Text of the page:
Energy Systems

, Volume 5, Issue 4, pp 737–766 | Cite as

The effect of variability-mitigating market rules on the operation of wind power plants

Original Paper


In power systems with many wind generators, market rules have been slowly changing in order to mitigate or internalize the system costs relating to wind variability. We examine several potential market policies for mitigating the effects of wind variability. For each market policy, we determine the effect that the policy would have on the operation and profitability of wind plants, using time series analysis to estimate the actions of profit-maximizing wind generators acting as price takers. We identify policy scenarios that significantly reduce short-term (30-min) wind fluctuations while having little effect on wind plant revenue. For example, in a scenario where the ramp-rate of wind is limited and ramping violations are assigned a small monetary penalty, a loose ramp rate limit (40 % per 15-min period) can reduce 30-min fluctuations by 35 % while reducing wind plant revenue by only 0.2 %. The novel market-based strategies investigated in this work may enable reductions in the overall system cost of wind integration and can be designed so that both wind generators and system operators are better off than under the status quo.


Variability Wind power Wind integration Market policy 



This work was supported in part by the Environmental Protection Agency through the EPA STAR fellowship, the Doris Duke Charitable Foundation, the R.K. Mellon Foundation, EPRI, and the Heinz Endowments to the RenewElec program at Carnegie Mellon University, and the U.S. National Science Foundation under Award No. SES-0949710 to the Climate and Energy Decision Making Center. No funding agencies had any role in the collection, analysis or interpretation of data; in the writing of the report; or in the decision to submit the paper for publication.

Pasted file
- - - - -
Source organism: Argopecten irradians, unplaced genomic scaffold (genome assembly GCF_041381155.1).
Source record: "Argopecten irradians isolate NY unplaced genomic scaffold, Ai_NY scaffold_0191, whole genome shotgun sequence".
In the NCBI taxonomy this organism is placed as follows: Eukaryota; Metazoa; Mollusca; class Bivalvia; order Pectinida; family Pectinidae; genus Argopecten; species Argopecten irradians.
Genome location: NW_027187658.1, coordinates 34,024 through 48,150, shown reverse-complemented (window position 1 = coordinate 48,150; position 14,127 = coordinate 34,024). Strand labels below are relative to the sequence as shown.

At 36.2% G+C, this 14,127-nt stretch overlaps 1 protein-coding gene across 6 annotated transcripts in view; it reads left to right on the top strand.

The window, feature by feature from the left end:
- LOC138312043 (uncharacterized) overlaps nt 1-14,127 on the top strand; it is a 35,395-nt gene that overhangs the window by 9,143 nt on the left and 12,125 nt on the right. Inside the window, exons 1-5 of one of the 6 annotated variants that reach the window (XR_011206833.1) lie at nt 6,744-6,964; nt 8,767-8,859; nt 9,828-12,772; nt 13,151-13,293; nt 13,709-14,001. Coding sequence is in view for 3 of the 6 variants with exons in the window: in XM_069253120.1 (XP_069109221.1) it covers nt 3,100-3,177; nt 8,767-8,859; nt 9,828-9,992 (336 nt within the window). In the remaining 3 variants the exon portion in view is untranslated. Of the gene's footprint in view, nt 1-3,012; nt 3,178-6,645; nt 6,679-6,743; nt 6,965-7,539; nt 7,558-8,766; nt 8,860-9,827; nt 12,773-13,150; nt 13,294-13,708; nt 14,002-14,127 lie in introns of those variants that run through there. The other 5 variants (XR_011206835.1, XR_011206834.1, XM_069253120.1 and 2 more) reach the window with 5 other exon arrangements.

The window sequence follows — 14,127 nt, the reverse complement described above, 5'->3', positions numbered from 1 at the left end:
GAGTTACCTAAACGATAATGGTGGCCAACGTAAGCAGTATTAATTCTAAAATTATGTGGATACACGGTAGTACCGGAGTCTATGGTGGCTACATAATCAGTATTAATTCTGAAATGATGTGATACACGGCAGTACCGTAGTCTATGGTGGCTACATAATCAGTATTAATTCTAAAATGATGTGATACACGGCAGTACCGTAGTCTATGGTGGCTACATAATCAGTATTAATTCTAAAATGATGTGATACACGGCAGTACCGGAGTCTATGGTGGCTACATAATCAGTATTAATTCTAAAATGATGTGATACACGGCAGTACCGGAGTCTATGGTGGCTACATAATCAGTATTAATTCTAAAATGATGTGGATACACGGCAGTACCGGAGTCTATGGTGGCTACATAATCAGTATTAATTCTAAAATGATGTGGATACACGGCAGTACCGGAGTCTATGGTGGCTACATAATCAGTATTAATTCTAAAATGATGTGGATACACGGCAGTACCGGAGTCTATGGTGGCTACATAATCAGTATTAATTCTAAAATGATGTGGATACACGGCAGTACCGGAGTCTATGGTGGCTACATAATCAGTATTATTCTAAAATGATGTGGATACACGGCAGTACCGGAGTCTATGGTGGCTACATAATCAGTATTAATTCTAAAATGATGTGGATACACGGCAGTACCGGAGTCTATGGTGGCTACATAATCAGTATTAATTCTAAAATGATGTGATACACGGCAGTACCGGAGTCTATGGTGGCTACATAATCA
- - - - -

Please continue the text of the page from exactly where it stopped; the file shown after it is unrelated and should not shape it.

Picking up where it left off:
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Copyright information

© Springer-Verlag Berlin Heidelberg 2014

Authors and Affiliations

  1. 1.Department of Public PolicyRochester Institute of TechnologyRochesterUSA
  2. 2.Department of Engineering and Public PolicyCarnegie Mellon UniversityPittsburghUSA
  3. 3.Tepper School of BusinessCarnegie Mellon UniversityPittsburghUSA
  4. 4.Department of Materials Science and EngineeringCarnegie Mellon UniversityPittsburghUSA

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